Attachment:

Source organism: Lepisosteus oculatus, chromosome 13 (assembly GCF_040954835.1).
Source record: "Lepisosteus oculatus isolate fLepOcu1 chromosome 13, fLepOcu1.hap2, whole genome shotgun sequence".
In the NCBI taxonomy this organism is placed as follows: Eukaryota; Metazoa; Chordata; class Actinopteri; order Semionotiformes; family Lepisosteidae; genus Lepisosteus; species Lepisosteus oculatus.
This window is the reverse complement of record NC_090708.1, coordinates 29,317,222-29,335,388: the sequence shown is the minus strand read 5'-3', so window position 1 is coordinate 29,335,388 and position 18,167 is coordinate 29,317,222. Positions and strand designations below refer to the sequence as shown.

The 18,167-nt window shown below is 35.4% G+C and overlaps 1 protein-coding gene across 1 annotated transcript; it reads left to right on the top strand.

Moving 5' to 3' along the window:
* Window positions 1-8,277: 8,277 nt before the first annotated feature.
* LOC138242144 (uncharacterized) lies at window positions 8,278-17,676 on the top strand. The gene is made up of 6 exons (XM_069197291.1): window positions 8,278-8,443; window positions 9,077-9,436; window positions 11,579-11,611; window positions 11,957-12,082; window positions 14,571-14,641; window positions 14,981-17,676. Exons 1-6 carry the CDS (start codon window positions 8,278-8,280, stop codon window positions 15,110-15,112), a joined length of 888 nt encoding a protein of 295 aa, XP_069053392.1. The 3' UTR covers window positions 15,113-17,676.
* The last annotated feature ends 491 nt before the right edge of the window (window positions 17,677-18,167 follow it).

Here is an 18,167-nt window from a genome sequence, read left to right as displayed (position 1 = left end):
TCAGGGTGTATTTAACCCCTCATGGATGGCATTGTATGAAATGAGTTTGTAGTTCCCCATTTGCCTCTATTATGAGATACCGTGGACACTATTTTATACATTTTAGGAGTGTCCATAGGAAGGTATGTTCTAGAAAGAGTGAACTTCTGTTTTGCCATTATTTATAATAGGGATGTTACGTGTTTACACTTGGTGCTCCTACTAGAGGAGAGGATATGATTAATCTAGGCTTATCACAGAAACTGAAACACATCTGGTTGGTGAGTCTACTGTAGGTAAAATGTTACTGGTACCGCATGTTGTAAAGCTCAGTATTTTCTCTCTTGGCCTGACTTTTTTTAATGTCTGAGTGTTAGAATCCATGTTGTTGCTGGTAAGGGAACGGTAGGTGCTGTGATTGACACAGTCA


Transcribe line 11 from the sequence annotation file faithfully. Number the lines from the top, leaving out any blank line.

TCAGGGTGTATTTAACCCCTCATGGATGGCATTGTATGAAATGAGTTTGTAGTTCCCCATTTGCCTCTATTATGAGATACCGTGGACACTATTTTATACATTTTAGGAGTGTCCATAGGAAGGTATGTTCTAGAAAGAGTGAACTTCTGTTTTGCCATTATTTATAATAGGGATGTTACGTGTTTACACTTGGTGCTCCTACTAGAGGAGAGGATATGATTAATCTAGGCTTATCACAGAAACTGAAACACATCTGGTTGGTGAGTCTACTGTAGGTAAAATGTTACTGGTACCGCATGTTGTAAAGCTCAGTATTTTCTCTCTTGGCCTGACTTTTTTTAATGTCTGAGTGTTAGAATCCATGTTGTTGCTGGTAAGGGAACGGTAGGTGCTGTGATTGACACAGTCA